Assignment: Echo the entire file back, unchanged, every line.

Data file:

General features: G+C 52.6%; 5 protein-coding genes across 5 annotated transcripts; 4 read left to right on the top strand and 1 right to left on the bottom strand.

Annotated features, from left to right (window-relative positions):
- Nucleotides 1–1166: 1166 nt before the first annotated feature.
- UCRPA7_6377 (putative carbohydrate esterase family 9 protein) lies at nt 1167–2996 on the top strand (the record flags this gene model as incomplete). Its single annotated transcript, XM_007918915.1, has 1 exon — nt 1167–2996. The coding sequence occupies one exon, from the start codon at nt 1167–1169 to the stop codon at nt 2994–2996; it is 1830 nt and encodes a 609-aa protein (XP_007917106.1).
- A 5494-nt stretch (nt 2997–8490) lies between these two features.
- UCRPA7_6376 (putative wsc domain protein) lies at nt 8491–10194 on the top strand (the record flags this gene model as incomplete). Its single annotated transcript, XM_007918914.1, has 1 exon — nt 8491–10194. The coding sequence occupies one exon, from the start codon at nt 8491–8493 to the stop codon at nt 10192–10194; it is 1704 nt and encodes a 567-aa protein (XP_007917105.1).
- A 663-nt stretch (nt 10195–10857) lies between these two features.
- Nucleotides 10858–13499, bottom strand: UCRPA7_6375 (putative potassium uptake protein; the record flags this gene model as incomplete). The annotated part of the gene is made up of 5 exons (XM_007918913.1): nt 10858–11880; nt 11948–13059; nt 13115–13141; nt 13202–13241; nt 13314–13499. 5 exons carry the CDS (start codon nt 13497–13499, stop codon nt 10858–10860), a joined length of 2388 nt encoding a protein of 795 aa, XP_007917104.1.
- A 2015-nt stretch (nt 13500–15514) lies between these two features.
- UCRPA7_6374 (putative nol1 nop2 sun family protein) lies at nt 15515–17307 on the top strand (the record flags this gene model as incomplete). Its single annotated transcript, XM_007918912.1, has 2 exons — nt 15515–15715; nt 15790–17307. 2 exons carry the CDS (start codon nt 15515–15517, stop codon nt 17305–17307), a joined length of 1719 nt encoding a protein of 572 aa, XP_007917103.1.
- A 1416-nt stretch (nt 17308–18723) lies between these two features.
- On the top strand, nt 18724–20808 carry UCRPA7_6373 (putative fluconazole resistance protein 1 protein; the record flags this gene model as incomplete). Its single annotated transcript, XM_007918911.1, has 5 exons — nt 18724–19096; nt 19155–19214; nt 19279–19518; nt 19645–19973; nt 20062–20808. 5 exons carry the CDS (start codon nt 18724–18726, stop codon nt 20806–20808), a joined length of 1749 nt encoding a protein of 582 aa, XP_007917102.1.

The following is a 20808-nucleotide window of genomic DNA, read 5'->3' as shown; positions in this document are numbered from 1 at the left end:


General features: G+C 52.6%; 5 protein-coding genes across 5 annotated transcripts; 4 read left to right on the top strand and 1 right to left on the bottom strand.

Annotated features, from left to right (window-relative positions):
- Nucleotides 1–1166: 1166 nt before the first annotated feature.
- UCRPA7_6377 (putative carbohydrate esterase family 9 protein) lies at nt 1167–2996 on the top strand (the record flags this gene model as incomplete). Its single annotated transcript, XM_007918915.1, has 1 exon — nt 1167–2996. The coding sequence occupies one exon, from the start codon at nt 1167–1169 to the stop codon at nt 2994–2996; it is 1830 nt and encodes a 609-aa protein (XP_007917106.1).
- A 5494-nt stretch (nt 2997–8490) lies between these two features.
- UCRPA7_6376 (putative wsc domain protein) lies at nt 8491–10194 on the top strand (the record flags this gene model as incomplete). Its single annotated transcript, XM_007918914.1, has 1 exon — nt 8491–10194. The coding sequence occupies one exon, from the start codon at nt 8491–8493 to the stop codon at nt 10192–10194; it is 1704 nt and encodes a 567-aa protein (XP_007917105.1).
- A 663-nt stretch (nt 10195–10857) lies between these two features.
- Nucleotides 10858–13499, bottom strand: UCRPA7_6375 (putative potassium uptake protein; the record flags this gene model as incomplete). The annotated part of the gene is made up of 5 exons (XM_007918913.1): nt 10858–11880; nt 11948–13059; nt 13115–13141; nt 13202–13241; nt 13314–13499. 5 exons carry the CDS (start codon nt 13497–13499, stop codon nt 10858–10860), a joined length of 2388 nt encoding a protein of 795 aa, XP_007917104.1.
- A 2015-nt stretch (nt 13500–15514) lies between these two features.
- UCRPA7_6374 (putative nol1 nop2 sun family protein) lies at nt 15515–17307 on the top strand (the record flags this gene model as incomplete). Its single annotated transcript, XM_007918912.1, has 2 exons — nt 15515–15715; nt 15790–17307. 2 exons carry the CDS (start codon nt 15515–15517, stop codon nt 17305–17307), a joined length of 1719 nt encoding a protein of 572 aa, XP_007917103.1.
- A 1416-nt stretch (nt 17308–18723) lies between these two features.
- On the top strand, nt 18724–20808 carry UCRPA7_6373 (putative fluconazole resistance protein 1 protein; the record flags this gene model as incomplete). Its single annotated transcript, XM_007918911.1, has 5 exons — nt 18724–19096; nt 19155–19214; nt 19279–19518; nt 19645–19973; nt 20062–20808. 5 exons carry the CDS (start codon nt 18724–18726, stop codon nt 20806–20808), a joined length of 1749 nt encoding a protein of 582 aa, XP_007917102.1.

The following is a 20808-nucleotide window of genomic DNA, read 5'->3' as shown; positions in this document are numbered from 1 at the left end: